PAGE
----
Biden Must Defend Democracy Against Rising Authoritarianism | Opinion

This week, President Biden will meet with more than 100 world leaders, civil society actors and private-sector representatives for the Summit for Democracy. Biden's focus will be on "renewing democracy in the United States and around the world," but should also include the place where the biggest threat to democracy is emerging: the internet.

Russia and China have already proved a formidable adversary to the West by interfering in domestic processes and elections and launching offensive cyberattacks. Now, they are working together to create global cybersecurity norms at the United Nations. The Biden administration must focus on promoting global digital democracy at the Democracy Summit and defend it from authoritarians seeking to undermine the West.

Unsurprisingly, neither Russia nor China was invited to the summit, and both have derided the gathering. Both countries are infamous for promoting forms of digital authoritarianism—using information technology to surveil, repress and manipulate domestic and foreign populations. China pioneered Digital Age censorship with its "Great Firewall." In 2014, Putin asserted that the internet is a project of the CIA, and he has more recently decided to displace the World Wide Web within its borders with a homegrown "Ru-Net." China's 2016 cybersecurity law aimed to censor, control data, survey people and criminalize online activities. Russia followed suit and, in 2021, Putin signed legislation further restricting social media platforms in order to protect Russia's "digital sovereignty." The new laws theoretically allow Russia to impose fines on platforms that do not block forbidden content such as calls for suicide, child pornography or information on drug use—but in reality, they act as a facade for Putin's internet control.

Both Russia and China perceive the open internet as a threat to domestic stability—so they work together to control it. In 2015, the two giants signed an agreement "on cooperation in ensuring international information security." In 2016, the two countries' joint statement on regulating "information space" included the "principle of respecting national sovereignty in information space." In 2019, Russia and China signed a cooperation treaty, ostensibly aimed at combating illegal content online, but which in reality was designed to curtail internet freedoms.

Russian President Vladimir Putin speeches during his
Russian President Vladimir Putin speeches during his talks with Brazilian President Jair Bolsonaro (not pictured) in Brasilia, Brazil, November 14, 2019. Mikhail Svetlov/Getty Images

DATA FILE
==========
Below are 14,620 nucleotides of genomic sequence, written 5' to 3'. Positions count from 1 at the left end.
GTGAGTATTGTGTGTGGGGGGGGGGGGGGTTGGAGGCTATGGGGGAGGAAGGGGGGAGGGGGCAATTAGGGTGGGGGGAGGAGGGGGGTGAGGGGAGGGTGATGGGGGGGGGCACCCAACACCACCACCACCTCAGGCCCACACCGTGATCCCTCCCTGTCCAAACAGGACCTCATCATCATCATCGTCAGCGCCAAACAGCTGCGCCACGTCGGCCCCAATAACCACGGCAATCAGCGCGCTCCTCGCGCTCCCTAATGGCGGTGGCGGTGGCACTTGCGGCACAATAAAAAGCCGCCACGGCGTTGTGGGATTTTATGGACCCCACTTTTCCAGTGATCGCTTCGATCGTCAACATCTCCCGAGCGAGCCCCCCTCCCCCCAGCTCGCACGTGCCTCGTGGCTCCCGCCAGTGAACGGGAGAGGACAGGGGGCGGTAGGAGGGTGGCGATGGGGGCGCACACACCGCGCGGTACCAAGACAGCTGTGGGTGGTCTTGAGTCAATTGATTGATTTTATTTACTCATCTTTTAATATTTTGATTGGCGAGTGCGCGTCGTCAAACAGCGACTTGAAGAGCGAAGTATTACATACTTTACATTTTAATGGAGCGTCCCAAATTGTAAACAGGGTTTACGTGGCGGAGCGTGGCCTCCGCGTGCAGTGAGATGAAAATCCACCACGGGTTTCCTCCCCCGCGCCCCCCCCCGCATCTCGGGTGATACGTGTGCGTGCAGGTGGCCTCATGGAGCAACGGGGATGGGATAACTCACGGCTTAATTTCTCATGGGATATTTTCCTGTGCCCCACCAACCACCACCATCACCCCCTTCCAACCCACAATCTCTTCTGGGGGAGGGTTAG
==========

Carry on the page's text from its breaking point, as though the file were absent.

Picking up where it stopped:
Russia and China likewise refused to join the only legally binding international cyber treaty—the Budapest Convention—because their authoritarian governments criticized it as too intrusive. Nonetheless, in the face of the upcoming Democracy Summit, Russian and Chinese diplomats have claimed "there is only one international system in the world, i.e. the international system with the United Nations at its core."

Of course, this stand for the UN is both self-interested and duplicitous. Russia's skillful maneuvering at the UN has hamstrung American efforts toward productive cybersecurity outcomes for years. In 2018, after an initial halt in UN negotiations on cyber threat policy, Russia splintered the UN's efforts by pioneering the Open-Ended Working Group, and has used this group to ensure its favored positions on cyber issues are adopted by the broader UN. In 2019, Russia (with the support of China) beat out the U.S. in receiving UN General Assembly approval to draft a global treaty to combat cybercrime. Should this treaty be accepted by the UN, it will likely further deteriorate global digital democracy.

And it doesn't end there: Russia's and China's attempts to control the UN's International Telecommunications Union (ITU) have been gaining steam. In October 2022, Russia and the U.S. will compete to head the ITU, an immensely influential body in the governance of information and communication technologies.

If the Democracy Summit really seeks to curb the rise of authoritarianism, it should take note of where the world's strongest autocrats are focusing: online. In other words, the Democracy Summit should be a starting point to build international coalitions of the willing against Russian and Chinese attempts to reshape cyber norms via the UN. In the fight for global democracy, cyberspace is the frontline.

Ivana Stradner and Shane Tews are fellows at the American Enterprise Institute.

The views expressed in this article are the writers' own.